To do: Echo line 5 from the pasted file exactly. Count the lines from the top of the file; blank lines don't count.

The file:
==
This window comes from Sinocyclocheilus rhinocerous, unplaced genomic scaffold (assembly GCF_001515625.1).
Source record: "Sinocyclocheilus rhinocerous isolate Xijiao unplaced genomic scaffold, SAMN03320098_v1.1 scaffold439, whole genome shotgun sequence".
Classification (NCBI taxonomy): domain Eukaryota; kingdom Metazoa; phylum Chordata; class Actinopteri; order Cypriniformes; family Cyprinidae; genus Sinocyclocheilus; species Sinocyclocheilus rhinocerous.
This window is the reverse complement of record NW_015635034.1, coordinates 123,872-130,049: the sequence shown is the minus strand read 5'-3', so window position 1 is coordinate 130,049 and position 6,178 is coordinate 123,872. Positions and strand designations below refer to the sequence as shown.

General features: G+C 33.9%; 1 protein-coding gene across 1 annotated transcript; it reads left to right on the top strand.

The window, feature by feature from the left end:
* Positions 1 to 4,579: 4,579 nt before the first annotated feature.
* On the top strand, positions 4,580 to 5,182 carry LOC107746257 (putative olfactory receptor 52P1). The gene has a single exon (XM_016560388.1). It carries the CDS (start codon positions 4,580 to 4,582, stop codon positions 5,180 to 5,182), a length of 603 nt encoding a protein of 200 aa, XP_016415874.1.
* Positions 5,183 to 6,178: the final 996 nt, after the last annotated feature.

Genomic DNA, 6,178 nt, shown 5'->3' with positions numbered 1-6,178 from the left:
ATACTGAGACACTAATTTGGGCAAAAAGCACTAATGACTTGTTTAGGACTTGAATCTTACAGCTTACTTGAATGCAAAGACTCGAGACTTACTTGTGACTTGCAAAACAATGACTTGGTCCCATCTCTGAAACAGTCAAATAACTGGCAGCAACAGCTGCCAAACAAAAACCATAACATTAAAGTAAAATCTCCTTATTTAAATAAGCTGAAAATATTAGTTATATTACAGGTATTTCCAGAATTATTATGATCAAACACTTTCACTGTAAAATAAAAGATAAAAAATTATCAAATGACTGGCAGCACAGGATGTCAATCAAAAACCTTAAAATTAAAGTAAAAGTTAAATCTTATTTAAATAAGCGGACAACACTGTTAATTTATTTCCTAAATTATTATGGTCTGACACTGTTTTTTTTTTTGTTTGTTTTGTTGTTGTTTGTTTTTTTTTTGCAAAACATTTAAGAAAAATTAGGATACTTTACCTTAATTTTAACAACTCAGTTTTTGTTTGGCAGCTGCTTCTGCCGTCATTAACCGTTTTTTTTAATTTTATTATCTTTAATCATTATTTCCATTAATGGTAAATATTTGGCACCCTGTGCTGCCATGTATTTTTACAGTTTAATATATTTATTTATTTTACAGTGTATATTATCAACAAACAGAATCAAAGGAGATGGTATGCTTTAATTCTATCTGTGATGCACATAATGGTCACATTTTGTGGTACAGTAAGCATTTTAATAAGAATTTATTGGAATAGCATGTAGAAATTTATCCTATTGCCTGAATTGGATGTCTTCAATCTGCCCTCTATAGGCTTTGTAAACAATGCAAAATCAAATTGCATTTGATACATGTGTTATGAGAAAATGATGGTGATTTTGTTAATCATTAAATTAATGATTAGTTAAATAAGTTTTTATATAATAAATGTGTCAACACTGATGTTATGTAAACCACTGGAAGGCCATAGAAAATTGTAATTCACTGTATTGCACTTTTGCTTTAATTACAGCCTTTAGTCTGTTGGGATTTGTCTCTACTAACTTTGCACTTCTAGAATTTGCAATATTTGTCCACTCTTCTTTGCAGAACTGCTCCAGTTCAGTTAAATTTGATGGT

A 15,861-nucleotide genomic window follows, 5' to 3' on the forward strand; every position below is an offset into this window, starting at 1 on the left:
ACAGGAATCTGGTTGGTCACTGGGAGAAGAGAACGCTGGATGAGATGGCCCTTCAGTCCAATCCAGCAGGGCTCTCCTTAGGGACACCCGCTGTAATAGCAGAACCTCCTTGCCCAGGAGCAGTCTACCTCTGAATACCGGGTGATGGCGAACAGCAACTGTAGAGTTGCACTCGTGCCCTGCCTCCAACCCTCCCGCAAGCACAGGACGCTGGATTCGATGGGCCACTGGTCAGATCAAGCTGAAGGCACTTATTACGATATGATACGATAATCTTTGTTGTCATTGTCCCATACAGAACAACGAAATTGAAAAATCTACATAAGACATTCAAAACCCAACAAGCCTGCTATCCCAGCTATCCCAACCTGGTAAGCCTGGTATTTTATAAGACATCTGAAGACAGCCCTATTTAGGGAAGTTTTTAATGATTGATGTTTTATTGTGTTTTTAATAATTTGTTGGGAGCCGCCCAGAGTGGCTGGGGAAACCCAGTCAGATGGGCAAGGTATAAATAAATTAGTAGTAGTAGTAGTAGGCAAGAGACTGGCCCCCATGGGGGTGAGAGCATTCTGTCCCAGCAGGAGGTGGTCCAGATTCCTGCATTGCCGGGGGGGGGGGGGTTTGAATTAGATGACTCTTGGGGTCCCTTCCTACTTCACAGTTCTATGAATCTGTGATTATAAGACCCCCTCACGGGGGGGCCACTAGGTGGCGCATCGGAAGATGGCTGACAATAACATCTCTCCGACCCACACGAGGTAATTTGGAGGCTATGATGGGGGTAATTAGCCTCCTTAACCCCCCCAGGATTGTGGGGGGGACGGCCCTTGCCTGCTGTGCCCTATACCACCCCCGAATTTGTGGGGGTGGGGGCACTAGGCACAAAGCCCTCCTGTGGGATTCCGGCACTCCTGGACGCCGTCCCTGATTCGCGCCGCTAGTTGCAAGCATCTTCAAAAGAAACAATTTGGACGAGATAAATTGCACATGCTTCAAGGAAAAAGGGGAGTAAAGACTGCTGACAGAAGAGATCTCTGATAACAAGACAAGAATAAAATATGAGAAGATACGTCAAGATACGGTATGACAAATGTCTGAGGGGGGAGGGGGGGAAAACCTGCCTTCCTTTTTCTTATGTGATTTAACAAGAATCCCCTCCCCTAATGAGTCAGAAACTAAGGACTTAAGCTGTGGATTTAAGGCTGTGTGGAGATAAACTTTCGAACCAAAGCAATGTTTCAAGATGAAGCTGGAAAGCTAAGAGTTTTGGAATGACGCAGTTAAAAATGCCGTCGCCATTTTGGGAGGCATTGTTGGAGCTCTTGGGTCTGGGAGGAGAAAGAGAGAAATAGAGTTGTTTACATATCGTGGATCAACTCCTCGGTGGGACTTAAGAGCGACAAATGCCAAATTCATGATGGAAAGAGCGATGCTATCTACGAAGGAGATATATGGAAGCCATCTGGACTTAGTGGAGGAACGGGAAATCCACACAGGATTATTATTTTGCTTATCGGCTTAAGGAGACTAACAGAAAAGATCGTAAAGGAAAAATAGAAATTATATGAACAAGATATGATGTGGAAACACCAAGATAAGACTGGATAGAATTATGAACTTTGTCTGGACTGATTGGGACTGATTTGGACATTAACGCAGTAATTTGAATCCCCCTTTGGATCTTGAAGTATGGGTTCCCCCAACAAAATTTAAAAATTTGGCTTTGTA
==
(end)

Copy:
General features: G+C 33.9%; 1 protein-coding gene across 1 annotated transcript; it reads left to right on the top strand.